When you are stressed, your body needs magnesium to help relax the muscles. If you are constantly stressed, magnesium levels can become very low and can result in muscle spasms.

When you keep calm, you will find the muscle spams will decrease or disappear altogether.

7. You will have regular bowel motions

Following on from point number 6, decreased magnesium can lead to constipation. When you have regular bowel motions this has an add on effect with every point covered in this article.

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When you keep calm, you will achieve regular bowel motions and will be a much happier person to be with as a result.

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    8. You will be a happier person

    Once Sally made a few adjustments in her frazzled life, she became a happier person. As corny as it might sound, happy people attract happy people into their lives, creating an even happier environment.

    When you start to keep calm, you will be a happier person, which is great for you and for your family and friends.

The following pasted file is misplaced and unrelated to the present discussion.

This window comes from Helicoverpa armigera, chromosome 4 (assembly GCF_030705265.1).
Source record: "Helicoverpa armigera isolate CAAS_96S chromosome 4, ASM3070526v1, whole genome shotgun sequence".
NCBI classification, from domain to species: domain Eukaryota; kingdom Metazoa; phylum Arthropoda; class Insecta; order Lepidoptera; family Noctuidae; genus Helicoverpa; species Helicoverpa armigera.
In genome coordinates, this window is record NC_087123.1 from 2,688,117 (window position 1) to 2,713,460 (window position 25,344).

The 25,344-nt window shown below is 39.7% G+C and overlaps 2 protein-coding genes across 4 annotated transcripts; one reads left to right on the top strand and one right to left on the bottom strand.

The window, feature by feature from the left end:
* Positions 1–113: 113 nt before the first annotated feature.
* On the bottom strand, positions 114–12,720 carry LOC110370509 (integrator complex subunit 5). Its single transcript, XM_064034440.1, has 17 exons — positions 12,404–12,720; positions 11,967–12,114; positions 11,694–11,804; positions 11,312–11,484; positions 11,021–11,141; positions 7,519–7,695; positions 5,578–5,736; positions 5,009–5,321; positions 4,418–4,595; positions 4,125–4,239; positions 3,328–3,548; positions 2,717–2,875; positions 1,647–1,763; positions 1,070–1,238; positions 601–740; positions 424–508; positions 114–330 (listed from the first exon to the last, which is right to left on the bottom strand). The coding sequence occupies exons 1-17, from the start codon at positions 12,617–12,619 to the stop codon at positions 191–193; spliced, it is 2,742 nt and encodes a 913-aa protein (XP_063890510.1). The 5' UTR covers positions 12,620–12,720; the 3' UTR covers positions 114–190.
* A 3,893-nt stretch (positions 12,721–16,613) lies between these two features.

9. You will achieve more in your day

    When you are calm your mind will be able to process instructions in an organised manner.

    Sally noticed that once she was not so frazzled, she was able to decrease the time spent each morning showering, attending to her make-up and fixing her hair. When she was frazzled, the lipstick would not go on correctly and had to be adjusted or the shampoo bottle would explode at the wrong time, leaving a mess to be cleaned up.

    When she was calm, Sally found that mishaps were not as common.

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    When you find calm, you will achieve more in your day.

    10. You will have find your headaches disappear